The Oscars are undoubtedly one of the most glamorous events in the Hollywood film industry, a night eagerly awaited upon by countless potential winners and millions of viewers around the world. With only a month left until the 88th edition, predictions are already underway. To make your wait a little more bearable, we bring to you a list of the most fascinating Oscar facts ever. Enjoy!
1. We are all familiar with the agony of watching Leonardo DiCarpio lose yet another Oscar in spite of six nominations and immense talent, but it is Walt Disney who holds the title of the most nominated person alive. Throughout his entire career, beginning with Flowers and Trees in 1932, Disney has amassed an astonishing 59 Oscar nominations, and has won 22 of them. He is followed by Composer John Williams with 50 nominations.
2. The longest acceptance speech award ever was given by Greer Garson in 1943, when she won the award for Best Actress for “Mrs. Miniver.” Coincidently, she begins her speech by saying, “..thank you. That is really all there is to say; but, as this is after all the opportunity of a lifetime, I hope you won’t mind if I try to expand on that word just, just a little.” If you happen to have a lot of spare time, you can watch the entire speech over here.
3. The first ever Oscars were held in the Hollywood Roosevelt hotel, in Los Angeles. Currently, an average room at the hotel can range from $255 to $490. Since then, the ceremony has graced over ten different venues, and is currently being held in the Dolby Theater in Los Angeles.
4. Initially, the highly coveted list of winners of the Oscars was only shared with certain news agencies to be published the next morning. However, in 1940 the LA Times broke this agreement and published the list prior to the ceremony. Since then the results are only announced through the sealed envelop tradition at the awards function itself.
5. One of the initial things a first-time Academy Award winner remarks upon is the sheer weight of the statuette. It is believed to weigh 8.5 pounds, which makes it only slightly lighter than an adult Maltese dog!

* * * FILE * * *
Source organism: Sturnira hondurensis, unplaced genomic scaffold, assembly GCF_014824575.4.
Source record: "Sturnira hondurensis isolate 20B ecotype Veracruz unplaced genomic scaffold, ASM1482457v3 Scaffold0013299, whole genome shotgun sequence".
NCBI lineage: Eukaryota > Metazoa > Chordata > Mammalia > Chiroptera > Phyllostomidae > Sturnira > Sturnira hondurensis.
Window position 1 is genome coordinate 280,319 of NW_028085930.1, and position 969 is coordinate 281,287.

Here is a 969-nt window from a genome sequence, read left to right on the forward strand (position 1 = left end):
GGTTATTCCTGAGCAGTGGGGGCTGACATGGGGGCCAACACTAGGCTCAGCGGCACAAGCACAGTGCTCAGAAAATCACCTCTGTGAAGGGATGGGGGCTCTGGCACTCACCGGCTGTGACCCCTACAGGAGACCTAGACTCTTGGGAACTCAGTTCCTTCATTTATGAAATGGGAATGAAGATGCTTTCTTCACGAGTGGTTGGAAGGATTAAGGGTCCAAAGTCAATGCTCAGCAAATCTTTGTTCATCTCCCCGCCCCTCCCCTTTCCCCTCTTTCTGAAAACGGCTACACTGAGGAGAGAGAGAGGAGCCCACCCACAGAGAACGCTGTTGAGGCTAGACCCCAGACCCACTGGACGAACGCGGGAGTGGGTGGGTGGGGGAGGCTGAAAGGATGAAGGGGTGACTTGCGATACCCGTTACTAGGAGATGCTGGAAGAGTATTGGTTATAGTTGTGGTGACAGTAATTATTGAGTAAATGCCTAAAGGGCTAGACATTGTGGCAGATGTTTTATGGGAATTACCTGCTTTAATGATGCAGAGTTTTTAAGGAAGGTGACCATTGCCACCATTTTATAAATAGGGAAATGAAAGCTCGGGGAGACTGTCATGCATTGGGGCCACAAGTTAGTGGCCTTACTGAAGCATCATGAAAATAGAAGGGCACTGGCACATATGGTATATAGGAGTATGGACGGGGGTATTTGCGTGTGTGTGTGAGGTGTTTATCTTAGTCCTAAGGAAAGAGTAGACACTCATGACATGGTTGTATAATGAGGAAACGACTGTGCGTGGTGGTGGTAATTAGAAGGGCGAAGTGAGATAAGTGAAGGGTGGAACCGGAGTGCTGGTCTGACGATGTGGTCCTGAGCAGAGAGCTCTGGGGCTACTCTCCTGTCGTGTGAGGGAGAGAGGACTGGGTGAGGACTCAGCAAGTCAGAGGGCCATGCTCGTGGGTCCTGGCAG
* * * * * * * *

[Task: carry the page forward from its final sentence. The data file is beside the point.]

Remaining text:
6. The youngest person ever to receive an Oscar award is Shirley Temple. She won the honorary Academy Juvenile Award in 1934 for her impressive film career that began at the age of 3. Since then, she has served as the United States Ambassador the Ghana and also represented the United States at a session of the United States General Assembly.
7. Marion Cotillard is the only actor to win an acting award in the french language. In 2007, she won the Best Actress award for her portrayal of Édith Piaf in the film La Vie En Rose, which was entirely in French. She was later nominated for another Best Actress award for Two Days, One Night in 2015, making her the fourth actress to be nominated for the award in a foreign language film.
8. In tribute to the awards’s gigantic history, the red carpet is flanked by a pair of pillars that contain the name of the winners of every Best Picture award. Astoundingly, there is enough space to keep adding winners until 2071.
9. Along with being entrusted with the responsibly of counting votes, the people at PriceWaterHouseCoopers are also one of the few who know the results prior to the show. In case of a Steve Harvey-like incident, they are instructed to memorise all 24 winners and go on stage to stop the show. So far, no such incident has ever occurred.
10. The only time the Academy Award statuettes have ever been robbed was in 2000, when two men stole a crate filled with 55 statuettes. Only three of them have been recovered so far, one of which was found during a drug investigation in 2003.